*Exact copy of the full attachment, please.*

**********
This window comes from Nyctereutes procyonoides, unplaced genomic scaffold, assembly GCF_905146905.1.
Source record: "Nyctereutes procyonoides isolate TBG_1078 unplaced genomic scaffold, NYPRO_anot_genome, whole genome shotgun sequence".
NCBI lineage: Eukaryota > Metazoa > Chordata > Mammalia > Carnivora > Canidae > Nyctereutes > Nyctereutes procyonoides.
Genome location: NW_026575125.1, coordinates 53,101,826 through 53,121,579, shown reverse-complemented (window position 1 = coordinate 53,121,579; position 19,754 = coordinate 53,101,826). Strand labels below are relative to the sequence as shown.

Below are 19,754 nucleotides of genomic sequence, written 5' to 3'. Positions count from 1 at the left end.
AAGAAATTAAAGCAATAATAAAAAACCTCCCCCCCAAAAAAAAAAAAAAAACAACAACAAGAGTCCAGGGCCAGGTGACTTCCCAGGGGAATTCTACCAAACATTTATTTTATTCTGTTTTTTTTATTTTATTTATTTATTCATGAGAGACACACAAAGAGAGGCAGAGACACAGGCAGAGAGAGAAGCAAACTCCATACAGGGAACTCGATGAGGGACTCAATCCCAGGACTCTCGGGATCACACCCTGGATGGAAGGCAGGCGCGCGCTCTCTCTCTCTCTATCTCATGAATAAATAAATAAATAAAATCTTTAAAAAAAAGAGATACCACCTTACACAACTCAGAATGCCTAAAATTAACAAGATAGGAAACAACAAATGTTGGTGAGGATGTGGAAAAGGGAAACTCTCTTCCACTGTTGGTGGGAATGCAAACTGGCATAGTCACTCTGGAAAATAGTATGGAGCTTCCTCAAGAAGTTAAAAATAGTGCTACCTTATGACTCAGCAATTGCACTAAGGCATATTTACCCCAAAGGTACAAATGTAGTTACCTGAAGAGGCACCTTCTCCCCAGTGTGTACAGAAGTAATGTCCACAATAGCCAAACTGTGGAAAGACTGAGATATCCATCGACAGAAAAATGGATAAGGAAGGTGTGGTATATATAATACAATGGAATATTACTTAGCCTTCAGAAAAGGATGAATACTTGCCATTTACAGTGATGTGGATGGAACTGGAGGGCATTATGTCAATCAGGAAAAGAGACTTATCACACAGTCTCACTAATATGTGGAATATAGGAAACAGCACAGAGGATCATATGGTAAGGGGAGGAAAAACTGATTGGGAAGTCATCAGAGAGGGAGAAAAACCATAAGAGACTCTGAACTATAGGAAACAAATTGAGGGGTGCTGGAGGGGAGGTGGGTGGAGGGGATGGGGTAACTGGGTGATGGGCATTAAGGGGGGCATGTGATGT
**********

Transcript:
This window comes from Nyctereutes procyonoides, unplaced genomic scaffold, assembly GCF_905146905.1.
Source record: "Nyctereutes procyonoides isolate TBG_1078 unplaced genomic scaffold, NYPRO_anot_genome, whole genome shotgun sequence".
NCBI lineage: Eukaryota > Metazoa > Chordata > Mammalia > Carnivora > Canidae > Nyctereutes > Nyctereutes procyonoides.
Genome location: NW_026575125.1, coordinates 53,101,826 through 53,121,579, shown reverse-complemented (window position 1 = coordinate 53,121,579; position 19,754 = coordinate 53,101,826). Strand labels below are relative to the sequence as shown.

Below are 19,754 nucleotides of genomic sequence, written 5' to 3'. Positions count from 1 at the left end.
AAGAAATTAAAGCAATAATAAAAAACCTCCCCCCCAAAAAAAAAAAAAAAACAACAACAAGAGTCCAGGGCCAGGTGACTTCCCAGGGGAATTCTACCAAACATTTATTTTATTCTGTTTTTTTTATTTTATTTATTTATTCATGAGAGACACACAAAGAGAGGCAGAGACACAGGCAGAGAGAGAAGCAAACTCCATACAGGGAACTCGATGAGGGACTCAATCCCAGGACTCTCGGGATCACACCCTGGATGGAAGGCAGGCGCGCGCTCTCTCTCTCTCTATCTCATGAATAAATAAATAAATAAAATCTTTAAAAAAAAGAGATACCACCTTACACAACTCAGAATGCCTAAAATTAACAAGATAGGAAACAACAAATGTTGGTGAGGATGTGGAAAAGGGAAACTCTCTTCCACTGTTGGTGGGAATGCAAACTGGCATAGTCACTCTGGAAAATAGTATGGAGCTTCCTCAAGAAGTTAAAAATAGTGCTACCTTATGACTCAGCAATTGCACTAAGGCATATTTACCCCAAAGGTACAAATGTAGTTACCTGAAGAGGCACCTTCTCCCCAGTGTGTACAGAAGTAATGTCCACAATAGCCAAACTGTGGAAAGACTGAGATATCCATCGACAGAAAAATGGATAAGGAAGGTGTGGTATATATAATACAATGGAATATTACTTAGCCTTCAGAAAAGGATGAATACTTGCCATTTACAGTGATGTGGATGGAACTGGAGGGCATTATGTCAATCAGGAAAAGAGACTTATCACACAGTCTCACTAATATGTGGAATATAGGAAACAGCACAGAGGATCATATGGTAAGGGGAGGAAAAACTGATTGGGAAGTCATCAGAGAGGGAGAAAAACCATAAGAGACTCTGAACTATAGGAAACAAATTGAGGGGTGCTGGAGGGGAGGTGGGTGGAGGGGATGGGGTAACTGGGTGATGGGCATTAAGGGGGGCATGTGATGT